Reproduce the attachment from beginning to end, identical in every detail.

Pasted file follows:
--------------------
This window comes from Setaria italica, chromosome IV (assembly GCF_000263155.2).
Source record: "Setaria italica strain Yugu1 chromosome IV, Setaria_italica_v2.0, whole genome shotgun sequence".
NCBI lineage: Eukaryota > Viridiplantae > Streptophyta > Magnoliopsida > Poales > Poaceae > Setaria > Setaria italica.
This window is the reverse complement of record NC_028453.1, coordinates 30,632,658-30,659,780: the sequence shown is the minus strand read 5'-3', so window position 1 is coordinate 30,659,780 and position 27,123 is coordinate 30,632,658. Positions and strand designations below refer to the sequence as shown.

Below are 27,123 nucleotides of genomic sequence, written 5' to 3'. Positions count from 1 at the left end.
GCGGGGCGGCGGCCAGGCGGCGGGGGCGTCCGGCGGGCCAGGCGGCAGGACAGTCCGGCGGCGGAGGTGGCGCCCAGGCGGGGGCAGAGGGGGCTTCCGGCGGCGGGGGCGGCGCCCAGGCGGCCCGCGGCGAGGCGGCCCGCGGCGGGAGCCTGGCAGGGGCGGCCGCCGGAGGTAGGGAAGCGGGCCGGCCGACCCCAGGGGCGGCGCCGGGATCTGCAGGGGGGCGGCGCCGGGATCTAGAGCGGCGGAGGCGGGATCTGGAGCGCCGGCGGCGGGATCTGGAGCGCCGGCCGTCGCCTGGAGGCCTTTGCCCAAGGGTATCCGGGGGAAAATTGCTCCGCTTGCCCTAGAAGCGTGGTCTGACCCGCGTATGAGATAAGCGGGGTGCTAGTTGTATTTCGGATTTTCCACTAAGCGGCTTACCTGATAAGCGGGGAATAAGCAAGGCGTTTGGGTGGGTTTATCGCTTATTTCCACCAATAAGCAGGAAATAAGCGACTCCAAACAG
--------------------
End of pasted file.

This window comes from Setaria italica, chromosome IV (assembly GCF_000263155.2).
Source record: "Setaria italica strain Yugu1 chromosome IV, Setaria_italica_v2.0, whole genome shotgun sequence".
NCBI lineage: Eukaryota > Viridiplantae > Streptophyta > Magnoliopsida > Poales > Poaceae > Setaria > Setaria italica.
This window is the reverse complement of record NC_028453.1, coordinates 30,632,658-30,659,780: the sequence shown is the minus strand read 5'-3', so window position 1 is coordinate 30,659,780 and position 27,123 is coordinate 30,632,658. Positions and strand designations below refer to the sequence as shown.

Below are 27,123 nucleotides of genomic sequence, written 5' to 3'. Positions count from 1 at the left end.
GCGGGGCGGCGGCCAGGCGGCGGGGGCGTCCGGCGGGCCAGGCGGCAGGACAGTCCGGCGGCGGAGGTGGCGCCCAGGCGGGGGCAGAGGGGGCTTCCGGCGGCGGGGGCGGCGCCCAGGCGGCCCGCGGCGAGGCGGCCCGCGGCGGGAGCCTGGCAGGGGCGGCCGCCGGAGGTAGGGAAGCGGGCCGGCCGACCCCAGGGGCGGCGCCGGGATCTGCAGGGGGGCGGCGCCGGGATCTAGAGCGGCGGAGGCGGGATCTGGAGCGCCGGCGGCGGGATCTGGAGCGCCGGCCGTCGCCTGGAGGCCTTTGCCCAAGGGTATCCGGGGGAAAATTGCTCCGCTTGCCCTAGAAGCGTGGTCTGACCCGCGTATGAGATAAGCGGGGTGCTAGTTGTATTTCGGATTTTCCACTAAGCGGCTTACCTGATAAGCGGGGAATAAGCAAGGCGTTTGGGTGGGTTTATCGCTTATTTCCACCAATAAGCAGGAAATAAGCGACTCCAAACAG